By DAPO FALADE
Oyo State governor, Engineer Seyi Makinde, on Wednesday, declared that his administration is revolutionising the health sector in the state.
He made the declaration while commissioning the remodelled and renamed Saki Specialist Hospital, just as he revoked the abandoned Saki Township road contract, awarded by the immediate past administration.
The governor, in a statement by his Chief Press Secretary, Taiwo Adisa, said the contract for the township road would be re-awarded to a more competent contractor within the next four weeks.
He commissioned the Infectious Disease Centre, Saki, an uncompleted project inherited from the last administration but now remodelled and upgraded to a 100-bed specialist hospital in the wake of the outbreak of COVID-19 in the state.
Governor Makinde said, with the ongoing revolution in the state’s health sector, his administration will deliver 351 model primary health care centres at one per electoral ward in the state before the end of its tenure in 2023.
He said the current administration will go into the annals of Oyo State history as the one that turned existing and moribund health infrastructure into state-of-the-art medical facilities.
“If Oyo State can start with attracting medical tourism from other states within Nigeria, it means that economic activities will significantly improve,” he said.
He further said as the government continues to upgrade health facilities in the state in line with its commitment to quality health care delivery, it would also continue to equip and maintain them and also ensure that they have the best personnel.
“It gives me great pleasure to be back here in Saki, less than three months after our last visit, to commission this Infectious Disease Centre. This facility will now be named Saki Specialist Hospital. We have invested close to half a billion naira on this facility. And for equipment alone, we have invested over N250 million,” he said.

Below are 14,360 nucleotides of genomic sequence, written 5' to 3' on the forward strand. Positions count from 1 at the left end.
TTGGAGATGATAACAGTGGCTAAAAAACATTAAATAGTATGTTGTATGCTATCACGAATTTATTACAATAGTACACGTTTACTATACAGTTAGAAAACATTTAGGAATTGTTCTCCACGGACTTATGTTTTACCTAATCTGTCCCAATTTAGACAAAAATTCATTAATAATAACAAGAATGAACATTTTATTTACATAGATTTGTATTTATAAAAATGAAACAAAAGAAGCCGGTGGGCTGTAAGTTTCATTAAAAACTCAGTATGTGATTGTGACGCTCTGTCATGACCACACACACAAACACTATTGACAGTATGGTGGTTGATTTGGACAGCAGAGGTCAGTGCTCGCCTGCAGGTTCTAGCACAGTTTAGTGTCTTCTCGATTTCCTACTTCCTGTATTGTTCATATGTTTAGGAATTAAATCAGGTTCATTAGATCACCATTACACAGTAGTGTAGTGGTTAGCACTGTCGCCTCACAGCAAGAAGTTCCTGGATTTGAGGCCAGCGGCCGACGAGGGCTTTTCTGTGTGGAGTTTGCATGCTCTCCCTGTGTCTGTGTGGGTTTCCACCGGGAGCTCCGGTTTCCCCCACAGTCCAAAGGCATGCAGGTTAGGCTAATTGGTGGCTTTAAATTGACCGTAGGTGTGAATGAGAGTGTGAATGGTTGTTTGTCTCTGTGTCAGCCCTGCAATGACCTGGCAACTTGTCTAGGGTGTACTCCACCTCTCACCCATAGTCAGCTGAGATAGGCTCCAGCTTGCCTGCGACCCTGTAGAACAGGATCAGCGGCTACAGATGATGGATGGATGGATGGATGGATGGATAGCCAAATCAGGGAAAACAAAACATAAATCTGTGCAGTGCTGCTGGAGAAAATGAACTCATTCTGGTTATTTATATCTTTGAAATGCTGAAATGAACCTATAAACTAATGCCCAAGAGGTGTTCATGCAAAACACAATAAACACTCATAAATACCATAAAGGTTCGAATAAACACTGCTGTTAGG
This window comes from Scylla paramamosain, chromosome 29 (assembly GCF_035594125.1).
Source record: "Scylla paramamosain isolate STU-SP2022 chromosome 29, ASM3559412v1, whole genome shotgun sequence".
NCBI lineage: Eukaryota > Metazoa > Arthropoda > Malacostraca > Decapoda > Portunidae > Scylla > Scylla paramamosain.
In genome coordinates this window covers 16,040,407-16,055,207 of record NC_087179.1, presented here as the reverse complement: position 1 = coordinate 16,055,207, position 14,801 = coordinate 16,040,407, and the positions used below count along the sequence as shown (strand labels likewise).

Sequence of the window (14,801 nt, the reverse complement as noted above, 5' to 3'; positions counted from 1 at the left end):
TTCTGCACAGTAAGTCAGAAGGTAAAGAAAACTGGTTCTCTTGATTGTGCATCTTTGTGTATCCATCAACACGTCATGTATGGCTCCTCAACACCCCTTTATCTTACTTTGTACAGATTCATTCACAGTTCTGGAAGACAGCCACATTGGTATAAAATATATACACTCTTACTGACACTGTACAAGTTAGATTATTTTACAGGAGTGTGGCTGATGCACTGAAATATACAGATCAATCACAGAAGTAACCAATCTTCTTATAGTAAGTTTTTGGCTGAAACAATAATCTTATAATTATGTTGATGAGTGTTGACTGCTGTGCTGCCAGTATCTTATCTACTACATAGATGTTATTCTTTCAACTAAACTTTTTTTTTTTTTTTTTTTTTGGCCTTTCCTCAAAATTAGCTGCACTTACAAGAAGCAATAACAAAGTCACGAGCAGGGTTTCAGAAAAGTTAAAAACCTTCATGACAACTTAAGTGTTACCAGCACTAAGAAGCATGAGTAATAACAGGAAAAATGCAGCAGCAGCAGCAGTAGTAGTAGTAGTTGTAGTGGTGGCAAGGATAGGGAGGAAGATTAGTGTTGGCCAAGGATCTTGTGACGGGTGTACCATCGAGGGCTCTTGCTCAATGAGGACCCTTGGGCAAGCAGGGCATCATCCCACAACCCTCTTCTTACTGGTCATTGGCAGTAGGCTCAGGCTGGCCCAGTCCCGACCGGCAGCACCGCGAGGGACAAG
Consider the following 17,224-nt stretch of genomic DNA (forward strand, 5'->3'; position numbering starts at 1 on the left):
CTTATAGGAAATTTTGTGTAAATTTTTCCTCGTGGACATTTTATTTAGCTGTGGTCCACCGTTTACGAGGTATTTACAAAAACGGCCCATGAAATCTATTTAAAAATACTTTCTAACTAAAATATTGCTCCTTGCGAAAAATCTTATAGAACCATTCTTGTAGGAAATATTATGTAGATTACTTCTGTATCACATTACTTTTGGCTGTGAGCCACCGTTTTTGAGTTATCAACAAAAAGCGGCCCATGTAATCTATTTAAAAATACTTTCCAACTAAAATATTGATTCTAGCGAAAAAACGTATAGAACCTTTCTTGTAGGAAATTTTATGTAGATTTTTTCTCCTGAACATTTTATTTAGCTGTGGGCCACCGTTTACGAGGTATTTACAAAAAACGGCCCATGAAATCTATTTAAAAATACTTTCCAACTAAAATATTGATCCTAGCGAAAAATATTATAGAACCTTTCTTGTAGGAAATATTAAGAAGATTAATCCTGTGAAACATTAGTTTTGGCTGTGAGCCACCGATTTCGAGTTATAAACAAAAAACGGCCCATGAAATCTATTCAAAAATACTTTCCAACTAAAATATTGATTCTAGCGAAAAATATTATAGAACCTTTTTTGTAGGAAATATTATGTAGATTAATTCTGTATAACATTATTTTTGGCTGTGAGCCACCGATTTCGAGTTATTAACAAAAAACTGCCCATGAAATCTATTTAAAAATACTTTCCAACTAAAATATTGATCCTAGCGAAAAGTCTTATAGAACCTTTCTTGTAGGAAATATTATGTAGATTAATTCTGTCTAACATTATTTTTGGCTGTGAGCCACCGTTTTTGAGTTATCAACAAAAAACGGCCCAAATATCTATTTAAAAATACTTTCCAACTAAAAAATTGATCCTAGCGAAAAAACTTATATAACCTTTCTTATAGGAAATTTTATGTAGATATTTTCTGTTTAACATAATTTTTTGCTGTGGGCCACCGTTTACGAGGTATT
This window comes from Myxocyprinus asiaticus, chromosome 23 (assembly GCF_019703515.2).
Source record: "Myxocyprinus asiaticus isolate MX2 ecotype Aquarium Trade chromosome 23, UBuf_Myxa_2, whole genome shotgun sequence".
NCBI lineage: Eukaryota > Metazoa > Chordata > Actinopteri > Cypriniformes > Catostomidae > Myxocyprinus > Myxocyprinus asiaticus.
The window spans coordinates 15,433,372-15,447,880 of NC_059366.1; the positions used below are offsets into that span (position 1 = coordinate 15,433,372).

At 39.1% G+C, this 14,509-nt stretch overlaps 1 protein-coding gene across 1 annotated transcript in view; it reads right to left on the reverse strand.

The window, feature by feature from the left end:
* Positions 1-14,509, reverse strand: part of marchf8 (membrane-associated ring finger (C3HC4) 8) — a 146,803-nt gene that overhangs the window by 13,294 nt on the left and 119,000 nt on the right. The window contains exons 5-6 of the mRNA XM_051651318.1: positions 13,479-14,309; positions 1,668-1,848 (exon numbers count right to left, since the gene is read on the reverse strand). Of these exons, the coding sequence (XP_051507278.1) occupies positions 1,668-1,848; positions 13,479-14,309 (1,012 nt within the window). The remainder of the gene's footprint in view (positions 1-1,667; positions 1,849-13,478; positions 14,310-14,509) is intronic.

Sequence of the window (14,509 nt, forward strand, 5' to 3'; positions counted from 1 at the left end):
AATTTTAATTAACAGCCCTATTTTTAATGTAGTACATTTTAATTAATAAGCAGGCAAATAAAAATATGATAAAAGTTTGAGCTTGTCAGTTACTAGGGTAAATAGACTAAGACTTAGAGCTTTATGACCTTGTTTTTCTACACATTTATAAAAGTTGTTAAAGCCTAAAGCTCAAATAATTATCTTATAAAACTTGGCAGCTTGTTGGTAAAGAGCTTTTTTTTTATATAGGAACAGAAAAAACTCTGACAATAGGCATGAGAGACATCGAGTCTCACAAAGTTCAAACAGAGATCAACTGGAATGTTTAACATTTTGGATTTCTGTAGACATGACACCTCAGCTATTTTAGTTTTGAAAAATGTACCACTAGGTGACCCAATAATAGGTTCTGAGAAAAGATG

The governor recalled how the government had rebuffed efforts to set up isolation centres in stadiums, choosing to upgrade existing medical facilities, a decision which he said has paid off greatly as shown through the success stories with the Infectious Disease Centre, Olodo and now the Saki Specialist Hospital.
He said: “When we started work on the conversion and upgrade of this facility, it was initially intended to be an Observatory, Isolation and Treatment Centre to support our efforts towards fighting the COVID-19 pandemic. But we also had more long-term goals to ensure that it fits into our overall plan to improve the healthcare system in the nooks and crannies of Oyo State.
“When we took over last year, our healthcare system was not in the best shape. At the outset of the COVID-19 pandemic, we had to make the tough decisions to leverage the situation and accelerate our plans to address the dilapidating healthcare infrastructure in Oyo State.
“We were pressured to create temporary isolation centres in stadiums and other open spaces, but we remained steadfast in our resolve to upgrade existing facilities, because we saw an opportunity even in that state of despair. And this is the result of that decision.